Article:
Neuroscientists at the Ecole Normale Superieure in Paris say that by that age the internal brain architecture and connection seems to be in place to perceive objects in adult-like ways, the Los Angeles Times reported Friday.
"I think we have a pretty nice answer," researcher Sid Kouider said. "Babies as early as 5 months, and probably earlier, are displaying the same neural aspects of consciousness as adults."
Since infants of that age can't directly express what they're seeing or thinking, the researchers spent 5 years with babies at 5, 10 and 15 months of age who had to wear a cap with 128 electrodes and watch images of objects presented at eye-blink intervals.
"We had to be very patient," Kouider said.
The researchers compared the recorded brain waves of the infants with those of adults who were also presented with fleeting images and asked if they had "seen" anything, and found similar wave forms in infants as young as 5 months.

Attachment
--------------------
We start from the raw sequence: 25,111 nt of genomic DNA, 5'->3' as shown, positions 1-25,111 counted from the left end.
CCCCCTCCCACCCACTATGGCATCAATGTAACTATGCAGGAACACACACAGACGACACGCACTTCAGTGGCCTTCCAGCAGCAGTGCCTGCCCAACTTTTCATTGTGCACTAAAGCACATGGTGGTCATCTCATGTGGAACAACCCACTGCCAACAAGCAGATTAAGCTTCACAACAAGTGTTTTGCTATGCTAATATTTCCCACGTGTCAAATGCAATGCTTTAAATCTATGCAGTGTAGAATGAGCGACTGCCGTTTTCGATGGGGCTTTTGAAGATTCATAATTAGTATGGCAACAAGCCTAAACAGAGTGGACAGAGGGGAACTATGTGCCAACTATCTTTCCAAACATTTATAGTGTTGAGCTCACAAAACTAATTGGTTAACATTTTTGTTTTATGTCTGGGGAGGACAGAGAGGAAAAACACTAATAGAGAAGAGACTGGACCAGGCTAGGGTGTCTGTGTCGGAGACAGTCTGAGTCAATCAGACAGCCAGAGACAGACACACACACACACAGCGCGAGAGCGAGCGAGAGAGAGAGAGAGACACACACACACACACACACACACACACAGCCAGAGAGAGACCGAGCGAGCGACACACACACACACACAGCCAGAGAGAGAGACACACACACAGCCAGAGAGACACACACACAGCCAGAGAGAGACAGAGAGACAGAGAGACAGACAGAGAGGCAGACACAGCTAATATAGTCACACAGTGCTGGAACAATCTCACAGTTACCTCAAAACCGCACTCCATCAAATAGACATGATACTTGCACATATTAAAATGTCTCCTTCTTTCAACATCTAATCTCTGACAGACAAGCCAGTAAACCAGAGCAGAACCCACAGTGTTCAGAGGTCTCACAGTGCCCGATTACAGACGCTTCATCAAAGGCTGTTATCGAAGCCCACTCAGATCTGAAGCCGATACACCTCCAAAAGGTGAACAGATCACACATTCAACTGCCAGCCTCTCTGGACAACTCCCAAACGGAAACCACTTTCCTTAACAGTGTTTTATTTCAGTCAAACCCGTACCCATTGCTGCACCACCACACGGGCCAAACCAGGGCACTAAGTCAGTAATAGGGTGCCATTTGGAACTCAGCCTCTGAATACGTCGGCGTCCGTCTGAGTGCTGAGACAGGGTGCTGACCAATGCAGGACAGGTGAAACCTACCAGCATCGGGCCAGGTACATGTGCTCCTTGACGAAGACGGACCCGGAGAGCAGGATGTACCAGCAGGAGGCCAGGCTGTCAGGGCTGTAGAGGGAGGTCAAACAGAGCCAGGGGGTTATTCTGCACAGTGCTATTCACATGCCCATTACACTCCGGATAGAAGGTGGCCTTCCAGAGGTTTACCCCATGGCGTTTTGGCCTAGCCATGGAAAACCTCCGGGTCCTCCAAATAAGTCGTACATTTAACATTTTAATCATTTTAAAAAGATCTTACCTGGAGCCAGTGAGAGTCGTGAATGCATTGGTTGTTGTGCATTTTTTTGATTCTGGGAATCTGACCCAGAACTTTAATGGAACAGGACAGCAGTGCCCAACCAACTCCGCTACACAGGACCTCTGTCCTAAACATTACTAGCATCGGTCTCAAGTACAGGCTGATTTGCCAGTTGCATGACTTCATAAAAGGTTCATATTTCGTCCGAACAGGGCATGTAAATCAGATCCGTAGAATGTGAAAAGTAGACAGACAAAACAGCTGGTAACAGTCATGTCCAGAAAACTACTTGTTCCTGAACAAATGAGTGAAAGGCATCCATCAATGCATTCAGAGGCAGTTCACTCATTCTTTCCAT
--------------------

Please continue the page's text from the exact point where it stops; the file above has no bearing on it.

Some researchers cautioned the French scientists may be over-interpreting their data.
"The study is well done," said Charles Nelson, director of developmental medicine at Boston Children's Hospital, who wasn't involved in the French study but has done similar research. "They just take the inference too far."
Kouider has acknowledged the study describes brain function, not the content of the babies' thoughts, but said further research may unveil what babies actually know but can't tell us.
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